Motives for Pilgrimage
Many questions are a raised when flipping throughout the history of the religion of Christianity. Why did Christians fight so long against Pagan rulers? Why did their religion mean so much to them, they would risk their life for it? Maybe by narrowing the questions down possible answers can be developed. Possibility one starting point can be, what are the motives for early Christian pilgrimage? Pilgrimages are an essential part of Human culture and are defined, as is a mission to come closer to the Supreme and to experience a communion with God. Usually they are made to some sacred place as an act of religious devotion. These missions hold extremely great merit to many Christians as they provided a gateway to their holy land.
During much of the Roman Empire, practice of the Religion of Christianity was outlawed. Up until the time of Constantine it could lead to your death, and it happened very frequently. However the faith still stayed stalwart and people started to become curious of the areas listed in the bible. Eusibeus gave information of Melito, a man from Sardis, who happens to be the earliest known pilgrim to date. He made his travel around 150. There is not a lot of information that is given about his journey, but the info that was salvaged was mentioned. The purpose of his mission was to establish an accurate analysis to the Old Testament. He was more interested in the Jewish traditions on his trip. Hunt gave a view of Melito’s journey by stating; “ The past which he went in search of was the narrative of the Bible, and this he expected to see mapped out in contemporary Palestine. Only a handful of non-biblical reminiscences appear to have caught the pilgrims attention in his travels.”; So the motive that drove Melito was the interests of the places mentioned in the bible.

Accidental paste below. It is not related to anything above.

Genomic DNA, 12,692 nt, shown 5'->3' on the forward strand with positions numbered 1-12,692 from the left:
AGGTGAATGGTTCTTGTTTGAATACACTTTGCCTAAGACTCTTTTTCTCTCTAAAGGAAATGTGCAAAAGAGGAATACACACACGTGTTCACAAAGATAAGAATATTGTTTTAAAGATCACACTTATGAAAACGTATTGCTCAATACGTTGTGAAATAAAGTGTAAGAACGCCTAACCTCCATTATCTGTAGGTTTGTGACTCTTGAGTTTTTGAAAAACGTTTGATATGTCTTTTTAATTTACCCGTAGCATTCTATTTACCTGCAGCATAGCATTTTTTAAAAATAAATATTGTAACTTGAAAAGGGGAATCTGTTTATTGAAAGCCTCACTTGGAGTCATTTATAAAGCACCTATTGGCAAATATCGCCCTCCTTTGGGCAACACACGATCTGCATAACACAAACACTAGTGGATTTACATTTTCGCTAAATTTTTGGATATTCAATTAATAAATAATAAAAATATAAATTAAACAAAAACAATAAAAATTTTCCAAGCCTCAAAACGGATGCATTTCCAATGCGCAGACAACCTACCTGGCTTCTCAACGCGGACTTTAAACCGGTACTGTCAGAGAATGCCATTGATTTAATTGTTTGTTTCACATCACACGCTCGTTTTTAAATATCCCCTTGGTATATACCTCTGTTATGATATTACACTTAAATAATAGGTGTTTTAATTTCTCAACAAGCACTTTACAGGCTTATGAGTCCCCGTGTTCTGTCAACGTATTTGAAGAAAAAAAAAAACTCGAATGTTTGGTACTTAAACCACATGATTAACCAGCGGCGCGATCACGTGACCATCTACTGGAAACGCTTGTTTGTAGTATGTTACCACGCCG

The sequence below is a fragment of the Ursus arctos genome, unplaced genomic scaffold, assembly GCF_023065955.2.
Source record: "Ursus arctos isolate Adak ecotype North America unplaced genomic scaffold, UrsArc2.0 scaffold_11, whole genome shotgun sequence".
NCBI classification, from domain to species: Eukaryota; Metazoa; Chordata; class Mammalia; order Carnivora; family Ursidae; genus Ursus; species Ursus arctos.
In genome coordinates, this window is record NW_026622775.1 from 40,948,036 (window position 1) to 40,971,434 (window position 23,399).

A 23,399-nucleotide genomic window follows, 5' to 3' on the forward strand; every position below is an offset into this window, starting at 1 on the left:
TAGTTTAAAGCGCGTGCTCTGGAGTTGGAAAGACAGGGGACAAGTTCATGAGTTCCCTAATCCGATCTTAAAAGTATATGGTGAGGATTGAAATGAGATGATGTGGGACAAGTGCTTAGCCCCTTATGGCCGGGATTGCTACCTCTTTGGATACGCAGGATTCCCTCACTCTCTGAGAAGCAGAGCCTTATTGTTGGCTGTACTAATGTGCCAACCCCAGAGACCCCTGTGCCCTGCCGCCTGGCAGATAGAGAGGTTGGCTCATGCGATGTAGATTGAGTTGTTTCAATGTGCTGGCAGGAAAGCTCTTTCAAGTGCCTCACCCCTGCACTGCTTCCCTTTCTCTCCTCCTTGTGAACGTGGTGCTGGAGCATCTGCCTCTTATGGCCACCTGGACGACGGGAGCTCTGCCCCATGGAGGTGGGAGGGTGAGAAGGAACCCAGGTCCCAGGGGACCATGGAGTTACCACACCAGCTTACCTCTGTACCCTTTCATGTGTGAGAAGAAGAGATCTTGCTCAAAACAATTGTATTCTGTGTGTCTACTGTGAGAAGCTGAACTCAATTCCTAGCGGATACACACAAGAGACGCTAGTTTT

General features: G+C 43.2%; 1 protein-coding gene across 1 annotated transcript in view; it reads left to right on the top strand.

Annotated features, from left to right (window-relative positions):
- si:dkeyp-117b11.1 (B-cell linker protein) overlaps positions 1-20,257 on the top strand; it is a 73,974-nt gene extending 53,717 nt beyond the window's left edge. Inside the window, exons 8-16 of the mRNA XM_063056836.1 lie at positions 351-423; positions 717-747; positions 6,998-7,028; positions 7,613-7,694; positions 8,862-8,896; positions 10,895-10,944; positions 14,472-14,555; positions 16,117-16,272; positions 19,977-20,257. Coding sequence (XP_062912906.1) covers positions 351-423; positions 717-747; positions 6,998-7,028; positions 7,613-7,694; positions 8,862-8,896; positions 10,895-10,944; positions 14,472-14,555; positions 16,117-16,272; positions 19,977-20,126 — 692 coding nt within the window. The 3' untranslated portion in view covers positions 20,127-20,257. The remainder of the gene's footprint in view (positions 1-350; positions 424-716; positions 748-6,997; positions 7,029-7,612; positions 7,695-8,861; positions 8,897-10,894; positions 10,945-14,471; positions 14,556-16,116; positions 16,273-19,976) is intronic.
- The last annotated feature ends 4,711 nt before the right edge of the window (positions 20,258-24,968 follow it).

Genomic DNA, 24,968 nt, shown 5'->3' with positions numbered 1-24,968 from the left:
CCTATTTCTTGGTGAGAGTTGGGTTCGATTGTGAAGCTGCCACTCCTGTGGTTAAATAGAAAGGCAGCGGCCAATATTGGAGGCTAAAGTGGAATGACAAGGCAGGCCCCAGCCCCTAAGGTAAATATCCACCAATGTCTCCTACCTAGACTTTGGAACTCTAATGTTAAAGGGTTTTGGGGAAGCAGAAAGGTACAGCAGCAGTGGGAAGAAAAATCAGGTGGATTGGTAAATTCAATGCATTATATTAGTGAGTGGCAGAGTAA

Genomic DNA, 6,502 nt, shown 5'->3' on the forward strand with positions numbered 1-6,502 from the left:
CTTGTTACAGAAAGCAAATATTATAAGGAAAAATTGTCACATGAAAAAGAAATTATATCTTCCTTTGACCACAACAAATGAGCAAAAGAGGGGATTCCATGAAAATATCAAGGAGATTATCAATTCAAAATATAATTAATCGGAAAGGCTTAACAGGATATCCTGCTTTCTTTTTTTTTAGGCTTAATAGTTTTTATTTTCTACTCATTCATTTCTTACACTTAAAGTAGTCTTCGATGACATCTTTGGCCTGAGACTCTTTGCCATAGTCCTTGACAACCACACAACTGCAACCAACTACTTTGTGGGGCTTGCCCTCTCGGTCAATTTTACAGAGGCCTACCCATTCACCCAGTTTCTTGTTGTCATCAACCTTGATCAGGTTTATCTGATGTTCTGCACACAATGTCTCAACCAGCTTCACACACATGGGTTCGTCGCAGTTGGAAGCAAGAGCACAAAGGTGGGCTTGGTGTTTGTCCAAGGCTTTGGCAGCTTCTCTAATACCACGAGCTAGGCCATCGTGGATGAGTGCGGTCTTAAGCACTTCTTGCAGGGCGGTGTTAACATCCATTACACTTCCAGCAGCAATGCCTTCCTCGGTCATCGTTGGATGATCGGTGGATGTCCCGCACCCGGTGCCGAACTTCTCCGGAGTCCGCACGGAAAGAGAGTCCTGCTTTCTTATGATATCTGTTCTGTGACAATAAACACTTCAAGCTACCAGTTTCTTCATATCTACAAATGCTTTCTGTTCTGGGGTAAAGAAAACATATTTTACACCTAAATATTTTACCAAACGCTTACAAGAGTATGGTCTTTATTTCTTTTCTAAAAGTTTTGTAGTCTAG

While Melito was tagged as the earliest known of the Pilgrims, Helena carries the distinction of being the most popular Pilgrim. Helena was the mother of Constantine, who was the man responsible for the Religion of Christianity being accepted in the Roman Empire. The story of Helena holds lots of merit, but there is no one that has linked Helena to any of this. On her pilgrimage she traveled to Palestine and Jerusalem. An article by David Hendin had a list of the many things that Helena has said to have done. They include:
--Proclaimed the actual path Jesus took on his way to the cross, the Via Dolorosa, and declared the precise spots of all of the fourteen Stations of the Cross;
--Found at least several pieces of the true cross itself;
--Identified the spot near the Sea of Galilee where the miracle of fish and loaves occurred;
--Confirmed the place where Jesus stood when he gave his Sermon on the Mount;
--Marked the place of the Annunciation, where Mary learned that she would give birth to Jesus;
--And she also identified places where Joseph’s carpentry shop stood, where Jesus was...